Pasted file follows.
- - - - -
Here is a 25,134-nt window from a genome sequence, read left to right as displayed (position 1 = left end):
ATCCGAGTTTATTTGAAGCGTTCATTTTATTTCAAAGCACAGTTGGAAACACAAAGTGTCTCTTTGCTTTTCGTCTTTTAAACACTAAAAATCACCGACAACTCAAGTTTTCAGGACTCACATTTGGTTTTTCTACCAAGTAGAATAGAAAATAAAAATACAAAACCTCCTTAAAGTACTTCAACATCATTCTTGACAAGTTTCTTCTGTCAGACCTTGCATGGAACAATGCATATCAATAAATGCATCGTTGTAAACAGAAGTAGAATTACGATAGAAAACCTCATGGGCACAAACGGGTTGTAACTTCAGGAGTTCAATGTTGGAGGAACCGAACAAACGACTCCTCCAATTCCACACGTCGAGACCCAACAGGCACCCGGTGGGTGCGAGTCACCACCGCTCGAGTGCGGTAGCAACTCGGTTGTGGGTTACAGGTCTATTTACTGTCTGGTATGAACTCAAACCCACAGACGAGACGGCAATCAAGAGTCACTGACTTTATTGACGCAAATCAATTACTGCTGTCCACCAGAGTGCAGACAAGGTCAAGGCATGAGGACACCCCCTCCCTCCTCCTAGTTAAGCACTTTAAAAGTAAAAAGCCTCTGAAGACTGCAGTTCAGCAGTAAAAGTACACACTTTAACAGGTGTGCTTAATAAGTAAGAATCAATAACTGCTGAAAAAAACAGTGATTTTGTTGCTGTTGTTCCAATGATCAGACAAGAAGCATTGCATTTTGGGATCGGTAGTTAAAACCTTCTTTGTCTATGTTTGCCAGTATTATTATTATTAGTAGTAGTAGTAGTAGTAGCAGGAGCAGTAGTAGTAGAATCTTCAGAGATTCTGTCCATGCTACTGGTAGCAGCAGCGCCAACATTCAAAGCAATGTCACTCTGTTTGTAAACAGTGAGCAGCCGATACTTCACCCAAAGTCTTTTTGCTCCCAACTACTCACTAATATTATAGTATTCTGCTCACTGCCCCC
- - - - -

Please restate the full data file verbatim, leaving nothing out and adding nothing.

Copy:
Here is a 25,134-nt window from a genome sequence, read left to right as displayed (position 1 = left end):
ATCCGAGTTTATTTGAAGCGTTCATTTTATTTCAAAGCACAGTTGGAAACACAAAGTGTCTCTTTGCTTTTCGTCTTTTAAACACTAAAAATCACCGACAACTCAAGTTTTCAGGACTCACATTTGGTTTTTCTACCAAGTAGAATAGAAAATAAAAATACAAAACCTCCTTAAAGTACTTCAACATCATTCTTGACAAGTTTCTTCTGTCAGACCTTGCATGGAACAATGCATATCAATAAATGCATCGTTGTAAACAGAAGTAGAATTACGATAGAAAACCTCATGGGCACAAACGGGTTGTAACTTCAGGAGTTCAATGTTGGAGGAACCGAACAAACGACTCCTCCAATTCCACACGTCGAGACCCAACAGGCACCCGGTGGGTGCGAGTCACCACCGCTCGAGTGCGGTAGCAACTCGGTTGTGGGTTACAGGTCTATTTACTGTCTGGTATGAACTCAAACCCACAGACGAGACGGCAATCAAGAGTCACTGACTTTATTGACGCAAATCAATTACTGCTGTCCACCAGAGTGCAGACAAGGTCAAGGCATGAGGACACCCCCTCCCTCCTCCTAGTTAAGCACTTTAAAAGTAAAAAGCCTCTGAAGACTGCAGTTCAGCAGTAAAAGTACACACTTTAACAGGTGTGCTTAATAAGTAAGAATCAATAACTGCTGAAAAAAACAGTGATTTTGTTGCTGTTGTTCCAATGATCAGACAAGAAGCATTGCATTTTGGGATCGGTAGTTAAAACCTTCTTTGTCTATGTTTGCCAGTATTATTATTATTAGTAGTAGTAGTAGTAGTAGCAGGAGCAGTAGTAGTAGAATCTTCAGAGATTCTGTCCATGCTACTGGTAGCAGCAGCGCCAACATTCAAAGCAATGTCACTCTGTTTGTAAACAGTGAGCAGCCGATACTTCACCCAAAGTCTTTTTGCTCCCAACTACTCACTAATATTATAGTATTCTGCTCACTGCCCCC